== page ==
Finding Freedom Podcast: Are we really equal?
Europe has seen many improvements in GENDER EQUALITY in recent years. Topic is not a taboo even in some less developed democracies. However, lack of equality between women and men in politic...
Singapore holds parliamentary elections every 5 years but the country has only had 3 different prime ministers since its independence in 1965. The Peopleâ€™s Action Party (PAP) absolutely dominates the political process and restrictions ensure that opposition parties do not get into power. This system is highlighted by the fact that the countriesâ€™ first Prime Minister Lee Kuan Yew stayed in power for 30 years before handing over the reins to a chosen successor. In 2004, Leeâ€™s son Lee Hsien Loong finally became prime minister. In the last election for the single parliamentary chamber in 2011, the ruling PAP was able to secure 81 of 87 directly elected seats. However, these elections saw a more concerted effort by opposition parties, in particular the
Workersâ€™ Party, which was able to win an unprecedented 6 directly elected seats. The Singapore Peopleâ€™s Party (SPP) holds the remaining seat in parliament. In addition the 2011 elections for the largely ceremonial position of president saw the opposition-backed Tan Jee Say coming in third and in by-elections for a vacated seat the Workerâ€™s Party candidate clearly won the constituency vote with 62%. Though these may be small successes in a country that is dominated by a single party it highlights the growing willingness of the electorate to vote for opposition parties and against the rule of the PAP. Nonetheless, the political environment stays monitored and tightly restricted, making it very hard for the opposition to operate.
There are no unconstitutional veto players in a country as restrictively controlled as Singapore, although it is quite likely that the first Prime Minister and â€œfounding fatherâ€ Lee Kuan Yew still exerts influence on the countriesâ€™ politics, despite his resignation from the position as â€œMinister Mentorâ€ in 2011. Apart from that any forces which could be a threat to the ruling government are broken up immediately.
Singaporeâ€™s media landscape stays tightly restricted. All media outlets, newspapers and radio and television stations, are owned by companies with close ties to the government. The Sedition Act has been in effect since the colonial period, banning any kind of seditious speech, materials or acts. In such a repressive environment self-censorship is common. Public censorship also extends into pop culture, regulating references to sex, drugs or violence. Strict laws are also in place for foreign media, demanding legal representatives and high financial deposits to restrict their coverage of domestic politics. Access to the internet is generally unrestricted, though government institutions monitor content and occasionally block sites. However, restrictions were eased in the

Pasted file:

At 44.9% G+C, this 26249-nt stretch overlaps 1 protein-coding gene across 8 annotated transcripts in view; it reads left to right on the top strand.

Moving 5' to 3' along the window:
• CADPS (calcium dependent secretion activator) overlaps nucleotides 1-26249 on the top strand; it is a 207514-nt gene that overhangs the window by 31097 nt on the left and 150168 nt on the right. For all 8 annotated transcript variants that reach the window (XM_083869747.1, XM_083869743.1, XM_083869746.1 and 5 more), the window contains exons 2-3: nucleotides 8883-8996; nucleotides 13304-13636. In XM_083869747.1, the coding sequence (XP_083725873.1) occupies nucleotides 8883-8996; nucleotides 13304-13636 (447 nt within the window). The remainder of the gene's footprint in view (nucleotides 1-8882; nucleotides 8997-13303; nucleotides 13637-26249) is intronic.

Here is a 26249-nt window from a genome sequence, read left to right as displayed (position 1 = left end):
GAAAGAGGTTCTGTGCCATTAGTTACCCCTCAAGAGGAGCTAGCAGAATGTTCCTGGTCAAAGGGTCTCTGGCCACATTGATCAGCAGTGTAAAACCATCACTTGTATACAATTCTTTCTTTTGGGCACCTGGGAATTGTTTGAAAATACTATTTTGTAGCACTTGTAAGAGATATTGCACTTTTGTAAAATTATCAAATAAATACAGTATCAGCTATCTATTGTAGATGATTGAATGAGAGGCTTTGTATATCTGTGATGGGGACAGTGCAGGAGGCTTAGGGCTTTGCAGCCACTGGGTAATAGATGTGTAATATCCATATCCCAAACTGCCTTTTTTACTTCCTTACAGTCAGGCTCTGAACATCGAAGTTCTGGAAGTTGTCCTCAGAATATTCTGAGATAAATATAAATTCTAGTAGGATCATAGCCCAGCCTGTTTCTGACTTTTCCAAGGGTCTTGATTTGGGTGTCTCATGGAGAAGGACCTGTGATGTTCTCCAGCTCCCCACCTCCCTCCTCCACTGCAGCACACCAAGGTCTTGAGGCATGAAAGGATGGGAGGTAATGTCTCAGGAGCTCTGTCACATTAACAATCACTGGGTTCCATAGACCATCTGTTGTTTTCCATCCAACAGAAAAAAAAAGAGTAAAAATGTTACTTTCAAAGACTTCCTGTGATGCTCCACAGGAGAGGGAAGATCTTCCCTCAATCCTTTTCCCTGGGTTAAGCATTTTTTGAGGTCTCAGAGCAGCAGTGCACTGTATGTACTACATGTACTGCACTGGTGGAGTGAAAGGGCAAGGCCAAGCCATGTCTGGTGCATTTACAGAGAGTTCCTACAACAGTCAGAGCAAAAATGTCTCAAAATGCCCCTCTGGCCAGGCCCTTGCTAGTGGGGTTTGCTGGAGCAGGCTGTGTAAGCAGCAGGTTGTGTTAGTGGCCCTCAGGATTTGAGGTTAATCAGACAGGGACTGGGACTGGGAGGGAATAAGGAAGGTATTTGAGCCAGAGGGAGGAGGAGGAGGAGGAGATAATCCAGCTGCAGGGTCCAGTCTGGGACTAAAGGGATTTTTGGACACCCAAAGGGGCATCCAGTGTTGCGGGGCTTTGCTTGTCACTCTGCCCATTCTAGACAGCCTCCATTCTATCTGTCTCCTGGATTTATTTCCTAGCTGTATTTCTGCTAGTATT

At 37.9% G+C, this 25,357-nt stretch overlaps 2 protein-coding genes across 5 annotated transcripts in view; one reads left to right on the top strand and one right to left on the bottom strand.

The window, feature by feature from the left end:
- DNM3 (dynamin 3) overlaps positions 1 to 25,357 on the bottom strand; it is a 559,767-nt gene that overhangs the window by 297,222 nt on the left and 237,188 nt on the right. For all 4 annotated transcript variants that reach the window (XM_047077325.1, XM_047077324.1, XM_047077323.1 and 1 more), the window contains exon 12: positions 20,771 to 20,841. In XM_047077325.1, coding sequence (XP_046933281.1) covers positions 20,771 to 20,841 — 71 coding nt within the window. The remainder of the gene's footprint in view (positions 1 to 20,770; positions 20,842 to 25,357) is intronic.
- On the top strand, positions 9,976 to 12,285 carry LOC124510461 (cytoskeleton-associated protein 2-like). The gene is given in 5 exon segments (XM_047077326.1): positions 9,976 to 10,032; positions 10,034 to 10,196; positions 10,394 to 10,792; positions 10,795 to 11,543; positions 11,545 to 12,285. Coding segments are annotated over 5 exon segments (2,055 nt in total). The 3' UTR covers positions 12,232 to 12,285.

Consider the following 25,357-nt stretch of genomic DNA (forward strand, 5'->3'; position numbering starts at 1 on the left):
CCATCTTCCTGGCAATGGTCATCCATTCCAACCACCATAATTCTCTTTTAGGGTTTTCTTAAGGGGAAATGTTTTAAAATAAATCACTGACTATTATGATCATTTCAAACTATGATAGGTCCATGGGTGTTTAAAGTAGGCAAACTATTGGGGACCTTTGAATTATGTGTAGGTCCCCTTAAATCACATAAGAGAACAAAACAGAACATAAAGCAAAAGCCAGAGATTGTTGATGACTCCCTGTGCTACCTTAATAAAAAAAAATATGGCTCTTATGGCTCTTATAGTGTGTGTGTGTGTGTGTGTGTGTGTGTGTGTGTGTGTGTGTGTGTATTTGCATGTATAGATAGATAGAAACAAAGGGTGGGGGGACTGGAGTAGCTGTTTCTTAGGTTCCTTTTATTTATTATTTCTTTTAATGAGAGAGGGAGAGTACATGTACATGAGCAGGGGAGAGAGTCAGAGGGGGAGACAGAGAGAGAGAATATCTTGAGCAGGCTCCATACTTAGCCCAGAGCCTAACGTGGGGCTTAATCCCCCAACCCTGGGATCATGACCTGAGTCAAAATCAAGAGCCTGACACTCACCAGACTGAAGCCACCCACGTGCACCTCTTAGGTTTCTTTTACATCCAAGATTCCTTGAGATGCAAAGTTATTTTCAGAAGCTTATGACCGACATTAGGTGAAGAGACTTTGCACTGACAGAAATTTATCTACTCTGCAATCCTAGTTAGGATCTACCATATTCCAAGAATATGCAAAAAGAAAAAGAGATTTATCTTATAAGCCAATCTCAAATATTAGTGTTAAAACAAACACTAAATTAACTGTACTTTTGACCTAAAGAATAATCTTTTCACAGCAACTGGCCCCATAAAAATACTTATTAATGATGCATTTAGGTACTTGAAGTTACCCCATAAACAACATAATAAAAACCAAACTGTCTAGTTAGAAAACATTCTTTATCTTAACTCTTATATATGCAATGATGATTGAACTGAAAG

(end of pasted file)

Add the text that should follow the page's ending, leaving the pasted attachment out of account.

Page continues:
run-up to the 2011 elections, allowing more public discussion of political topics and issues. The increasing use of social media platforms can also be seen as a reason for the latest electoral gains of the opposition in 2011. In August 2012 a Media Literacy Council was installed by the government with the intention of providing advice regarding the increasingly complex media landscape. Though this could be seen as a possible opening towards public debate and online activism, critics have warned that it will lead to new restrictions of internet freedom.
The Singaporean judiciary is generally independent. It can review existing laws, legislations, and policies. But the Singaporean governmentâ€™s overwhelming success rates in court cases raise some concern, not least because opposition politicians and parties who are prosecuted often end up going bankrupt. Whether the government pressures judges or simply appoints those who share its conservative philosophy remains unclear.